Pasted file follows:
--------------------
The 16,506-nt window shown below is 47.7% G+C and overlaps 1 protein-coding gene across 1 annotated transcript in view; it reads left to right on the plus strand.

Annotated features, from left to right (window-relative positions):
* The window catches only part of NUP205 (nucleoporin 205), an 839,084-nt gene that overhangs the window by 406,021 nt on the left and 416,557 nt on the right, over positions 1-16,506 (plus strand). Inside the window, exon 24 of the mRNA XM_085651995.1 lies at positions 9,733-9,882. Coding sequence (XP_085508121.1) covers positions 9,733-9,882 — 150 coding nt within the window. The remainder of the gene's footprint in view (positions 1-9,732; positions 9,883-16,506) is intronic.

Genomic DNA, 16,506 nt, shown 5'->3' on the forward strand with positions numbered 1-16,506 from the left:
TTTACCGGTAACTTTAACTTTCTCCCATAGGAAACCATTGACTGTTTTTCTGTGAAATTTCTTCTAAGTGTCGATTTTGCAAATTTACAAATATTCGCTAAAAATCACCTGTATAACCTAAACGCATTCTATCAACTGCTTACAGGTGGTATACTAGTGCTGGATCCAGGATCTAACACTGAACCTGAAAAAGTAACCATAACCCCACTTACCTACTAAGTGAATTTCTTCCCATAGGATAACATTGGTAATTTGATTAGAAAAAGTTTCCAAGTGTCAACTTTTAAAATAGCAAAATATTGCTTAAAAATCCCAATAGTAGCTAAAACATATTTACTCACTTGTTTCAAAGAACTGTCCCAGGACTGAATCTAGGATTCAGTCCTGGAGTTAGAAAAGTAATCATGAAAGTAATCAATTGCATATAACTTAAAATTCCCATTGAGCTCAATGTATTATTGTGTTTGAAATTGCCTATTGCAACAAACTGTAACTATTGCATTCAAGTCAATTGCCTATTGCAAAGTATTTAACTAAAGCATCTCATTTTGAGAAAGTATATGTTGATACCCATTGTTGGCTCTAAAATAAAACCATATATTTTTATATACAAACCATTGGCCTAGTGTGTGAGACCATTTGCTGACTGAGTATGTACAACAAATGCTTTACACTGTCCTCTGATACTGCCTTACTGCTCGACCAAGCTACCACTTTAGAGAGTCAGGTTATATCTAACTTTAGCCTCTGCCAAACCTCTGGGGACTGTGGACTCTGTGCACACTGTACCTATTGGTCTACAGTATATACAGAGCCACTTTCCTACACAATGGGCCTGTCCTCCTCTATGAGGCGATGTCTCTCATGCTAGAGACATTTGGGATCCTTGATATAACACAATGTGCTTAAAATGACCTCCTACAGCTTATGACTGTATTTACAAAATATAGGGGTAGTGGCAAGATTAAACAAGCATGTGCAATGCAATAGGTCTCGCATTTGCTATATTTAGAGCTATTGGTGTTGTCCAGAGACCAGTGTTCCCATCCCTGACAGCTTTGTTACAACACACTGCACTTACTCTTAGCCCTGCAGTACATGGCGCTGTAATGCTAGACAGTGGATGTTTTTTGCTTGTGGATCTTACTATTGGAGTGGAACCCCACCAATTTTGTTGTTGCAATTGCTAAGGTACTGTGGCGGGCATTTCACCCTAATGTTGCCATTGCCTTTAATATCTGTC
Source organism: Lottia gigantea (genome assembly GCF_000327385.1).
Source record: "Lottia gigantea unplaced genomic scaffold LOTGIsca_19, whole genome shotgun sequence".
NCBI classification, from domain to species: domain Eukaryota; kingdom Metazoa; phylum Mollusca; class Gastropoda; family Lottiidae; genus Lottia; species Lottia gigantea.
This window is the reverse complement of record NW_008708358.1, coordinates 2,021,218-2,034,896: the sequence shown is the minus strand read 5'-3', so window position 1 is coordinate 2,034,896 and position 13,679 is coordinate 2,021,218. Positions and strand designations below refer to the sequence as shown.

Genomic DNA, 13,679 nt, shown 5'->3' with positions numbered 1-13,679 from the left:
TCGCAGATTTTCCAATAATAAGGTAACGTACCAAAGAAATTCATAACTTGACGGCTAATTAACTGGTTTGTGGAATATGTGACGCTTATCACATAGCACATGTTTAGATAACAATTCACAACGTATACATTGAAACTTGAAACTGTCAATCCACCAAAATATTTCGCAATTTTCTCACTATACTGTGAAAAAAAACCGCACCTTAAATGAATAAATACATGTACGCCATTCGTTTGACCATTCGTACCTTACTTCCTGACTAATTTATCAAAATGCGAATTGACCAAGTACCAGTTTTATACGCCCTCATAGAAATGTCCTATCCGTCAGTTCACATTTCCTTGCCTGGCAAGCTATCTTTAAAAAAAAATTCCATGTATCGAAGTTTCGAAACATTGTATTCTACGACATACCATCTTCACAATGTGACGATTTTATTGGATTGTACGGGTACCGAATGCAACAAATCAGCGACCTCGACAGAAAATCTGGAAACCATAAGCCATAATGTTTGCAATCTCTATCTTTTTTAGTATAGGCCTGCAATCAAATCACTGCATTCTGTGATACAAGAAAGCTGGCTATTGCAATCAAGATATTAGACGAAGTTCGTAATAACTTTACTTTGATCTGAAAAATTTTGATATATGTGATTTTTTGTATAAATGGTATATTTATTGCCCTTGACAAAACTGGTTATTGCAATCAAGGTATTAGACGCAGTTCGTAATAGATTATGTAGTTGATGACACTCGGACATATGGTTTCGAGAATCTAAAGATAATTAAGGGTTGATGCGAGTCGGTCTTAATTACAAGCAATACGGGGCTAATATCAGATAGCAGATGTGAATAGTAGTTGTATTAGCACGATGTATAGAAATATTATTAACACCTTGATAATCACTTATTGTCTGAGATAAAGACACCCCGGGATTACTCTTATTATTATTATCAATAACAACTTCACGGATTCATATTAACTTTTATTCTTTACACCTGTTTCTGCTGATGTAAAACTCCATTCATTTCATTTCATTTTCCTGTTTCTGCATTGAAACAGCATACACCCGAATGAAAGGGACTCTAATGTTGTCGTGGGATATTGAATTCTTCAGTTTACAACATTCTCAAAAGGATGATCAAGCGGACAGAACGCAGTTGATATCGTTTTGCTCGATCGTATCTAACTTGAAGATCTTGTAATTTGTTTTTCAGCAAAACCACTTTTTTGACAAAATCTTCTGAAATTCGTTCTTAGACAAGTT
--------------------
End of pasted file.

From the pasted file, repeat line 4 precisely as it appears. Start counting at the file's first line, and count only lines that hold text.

Genomic DNA, 16,506 nt, shown 5'->3' on the forward strand with positions numbered 1-16,506 from the left: